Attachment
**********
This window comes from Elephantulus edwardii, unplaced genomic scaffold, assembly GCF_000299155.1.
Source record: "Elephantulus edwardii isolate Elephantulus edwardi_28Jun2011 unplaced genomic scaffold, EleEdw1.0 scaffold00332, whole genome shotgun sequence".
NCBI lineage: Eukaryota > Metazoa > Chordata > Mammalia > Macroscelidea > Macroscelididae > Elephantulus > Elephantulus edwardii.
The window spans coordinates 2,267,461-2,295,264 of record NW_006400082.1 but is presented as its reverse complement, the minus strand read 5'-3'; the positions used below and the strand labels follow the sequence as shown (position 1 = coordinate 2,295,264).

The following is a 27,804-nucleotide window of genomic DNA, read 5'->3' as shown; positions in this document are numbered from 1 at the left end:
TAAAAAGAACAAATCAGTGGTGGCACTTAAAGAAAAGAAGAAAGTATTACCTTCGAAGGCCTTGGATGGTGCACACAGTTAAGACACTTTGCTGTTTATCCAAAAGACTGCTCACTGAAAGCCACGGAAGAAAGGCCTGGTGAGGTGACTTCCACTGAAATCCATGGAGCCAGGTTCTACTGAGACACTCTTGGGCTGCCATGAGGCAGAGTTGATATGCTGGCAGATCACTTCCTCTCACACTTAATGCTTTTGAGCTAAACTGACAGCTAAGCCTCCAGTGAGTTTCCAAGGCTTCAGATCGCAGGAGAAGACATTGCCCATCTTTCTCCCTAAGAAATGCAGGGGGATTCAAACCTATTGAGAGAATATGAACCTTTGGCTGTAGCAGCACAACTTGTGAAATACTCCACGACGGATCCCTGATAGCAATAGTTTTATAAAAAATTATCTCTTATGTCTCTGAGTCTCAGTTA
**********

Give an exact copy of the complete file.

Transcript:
This window comes from Elephantulus edwardii, unplaced genomic scaffold, assembly GCF_000299155.1.
Source record: "Elephantulus edwardii isolate Elephantulus edwardi_28Jun2011 unplaced genomic scaffold, EleEdw1.0 scaffold00332, whole genome shotgun sequence".
NCBI lineage: Eukaryota > Metazoa > Chordata > Mammalia > Macroscelidea > Macroscelididae > Elephantulus > Elephantulus edwardii.
The window spans coordinates 2,267,461-2,295,264 of record NW_006400082.1 but is presented as its reverse complement, the minus strand read 5'-3'; the positions used below and the strand labels follow the sequence as shown (position 1 = coordinate 2,295,264).

The following is a 27,804-nucleotide window of genomic DNA, read 5'->3' as shown; positions in this document are numbered from 1 at the left end:
TAAAAAGAACAAATCAGTGGTGGCACTTAAAGAAAAGAAGAAAGTATTACCTTCGAAGGCCTTGGATGGTGCACACAGTTAAGACACTTTGCTGTTTATCCAAAAGACTGCTCACTGAAAGCCACGGAAGAAAGGCCTGGTGAGGTGACTTCCACTGAAATCCATGGAGCCAGGTTCTACTGAGACACTCTTGGGCTGCCATGAGGCAGAGTTGATATGCTGGCAGATCACTTCCTCTCACACTTAATGCTTTTGAGCTAAACTGACAGCTAAGCCTCCAGTGAGTTTCCAAGGCTTCAGATCGCAGGAGAAGACATTGCCCATCTTTCTCCCTAAGAAATGCAGGGGGATTCAAACCTATTGAGAGAATATGAACCTTTGGCTGTAGCAGCACAACTTGTGAAATACTCCACGACGGATCCCTGATAGCAATAGTTTTATAAAAAATTATCTCTTATGTCTCTGAGTCTCAGTTA